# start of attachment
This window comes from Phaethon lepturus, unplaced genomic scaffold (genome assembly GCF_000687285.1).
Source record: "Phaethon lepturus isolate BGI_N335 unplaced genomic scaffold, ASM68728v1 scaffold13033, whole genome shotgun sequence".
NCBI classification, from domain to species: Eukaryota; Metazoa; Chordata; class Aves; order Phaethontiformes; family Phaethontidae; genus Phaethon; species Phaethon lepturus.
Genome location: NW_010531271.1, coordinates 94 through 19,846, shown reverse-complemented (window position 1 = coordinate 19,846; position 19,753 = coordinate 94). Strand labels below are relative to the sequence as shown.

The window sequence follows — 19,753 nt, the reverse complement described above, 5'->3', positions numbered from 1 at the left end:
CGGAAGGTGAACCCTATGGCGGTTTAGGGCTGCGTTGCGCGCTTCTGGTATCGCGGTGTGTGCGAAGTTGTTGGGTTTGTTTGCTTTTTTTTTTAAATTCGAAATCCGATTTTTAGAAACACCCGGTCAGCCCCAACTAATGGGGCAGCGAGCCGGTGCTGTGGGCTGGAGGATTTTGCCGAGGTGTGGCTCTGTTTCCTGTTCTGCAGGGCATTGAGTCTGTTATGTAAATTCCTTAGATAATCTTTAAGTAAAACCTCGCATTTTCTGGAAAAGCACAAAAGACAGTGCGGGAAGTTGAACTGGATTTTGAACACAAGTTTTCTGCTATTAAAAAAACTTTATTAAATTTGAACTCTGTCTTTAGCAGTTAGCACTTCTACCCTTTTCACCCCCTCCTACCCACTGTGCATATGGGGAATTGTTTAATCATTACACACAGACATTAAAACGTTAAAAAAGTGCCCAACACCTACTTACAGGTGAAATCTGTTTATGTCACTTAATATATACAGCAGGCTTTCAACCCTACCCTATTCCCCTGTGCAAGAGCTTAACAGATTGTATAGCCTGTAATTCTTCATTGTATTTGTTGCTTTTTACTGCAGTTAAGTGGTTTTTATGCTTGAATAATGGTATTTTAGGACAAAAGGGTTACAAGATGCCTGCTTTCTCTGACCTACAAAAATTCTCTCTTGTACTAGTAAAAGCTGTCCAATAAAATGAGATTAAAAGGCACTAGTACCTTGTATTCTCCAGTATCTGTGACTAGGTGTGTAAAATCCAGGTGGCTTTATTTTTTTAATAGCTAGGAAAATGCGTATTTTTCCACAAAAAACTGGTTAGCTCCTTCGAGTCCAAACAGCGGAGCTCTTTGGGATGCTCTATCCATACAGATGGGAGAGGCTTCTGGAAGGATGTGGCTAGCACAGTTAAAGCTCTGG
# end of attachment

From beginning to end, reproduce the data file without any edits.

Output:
This window comes from Phaethon lepturus, unplaced genomic scaffold (genome assembly GCF_000687285.1).
Source record: "Phaethon lepturus isolate BGI_N335 unplaced genomic scaffold, ASM68728v1 scaffold13033, whole genome shotgun sequence".
NCBI classification, from domain to species: Eukaryota; Metazoa; Chordata; class Aves; order Phaethontiformes; family Phaethontidae; genus Phaethon; species Phaethon lepturus.
Genome location: NW_010531271.1, coordinates 94 through 19,846, shown reverse-complemented (window position 1 = coordinate 19,846; position 19,753 = coordinate 94). Strand labels below are relative to the sequence as shown.

The window sequence follows — 19,753 nt, the reverse complement described above, 5'->3', positions numbered from 1 at the left end:
CGGAAGGTGAACCCTATGGCGGTTTAGGGCTGCGTTGCGCGCTTCTGGTATCGCGGTGTGTGCGAAGTTGTTGGGTTTGTTTGCTTTTTTTTTTAAATTCGAAATCCGATTTTTAGAAACACCCGGTCAGCCCCAACTAATGGGGCAGCGAGCCGGTGCTGTGGGCTGGAGGATTTTGCCGAGGTGTGGCTCTGTTTCCTGTTCTGCAGGGCATTGAGTCTGTTATGTAAATTCCTTAGATAATCTTTAAGTAAAACCTCGCATTTTCTGGAAAAGCACAAAAGACAGTGCGGGAAGTTGAACTGGATTTTGAACACAAGTTTTCTGCTATTAAAAAAACTTTATTAAATTTGAACTCTGTCTTTAGCAGTTAGCACTTCTACCCTTTTCACCCCCTCCTACCCACTGTGCATATGGGGAATTGTTTAATCATTACACACAGACATTAAAACGTTAAAAAAGTGCCCAACACCTACTTACAGGTGAAATCTGTTTATGTCACTTAATATATACAGCAGGCTTTCAACCCTACCCTATTCCCCTGTGCAAGAGCTTAACAGATTGTATAGCCTGTAATTCTTCATTGTATTTGTTGCTTTTTACTGCAGTTAAGTGGTTTTTATGCTTGAATAATGGTATTTTAGGACAAAAGGGTTACAAGATGCCTGCTTTCTCTGACCTACAAAAATTCTCTCTTGTACTAGTAAAAGCTGTCCAATAAAATGAGATTAAAAGGCACTAGTACCTTGTATTCTCCAGTATCTGTGACTAGGTGTGTAAAATCCAGGTGGCTTTATTTTTTTAATAGCTAGGAAAATGCGTATTTTTCCACAAAAAACTGGTTAGCTCCTTCGAGTCCAAACAGCGGAGCTCTTTGGGATGCTCTATCCATACAGATGGGAGAGGCTTCTGGAAGGATGTGGCTAGCACAGTTAAAGCTCTGG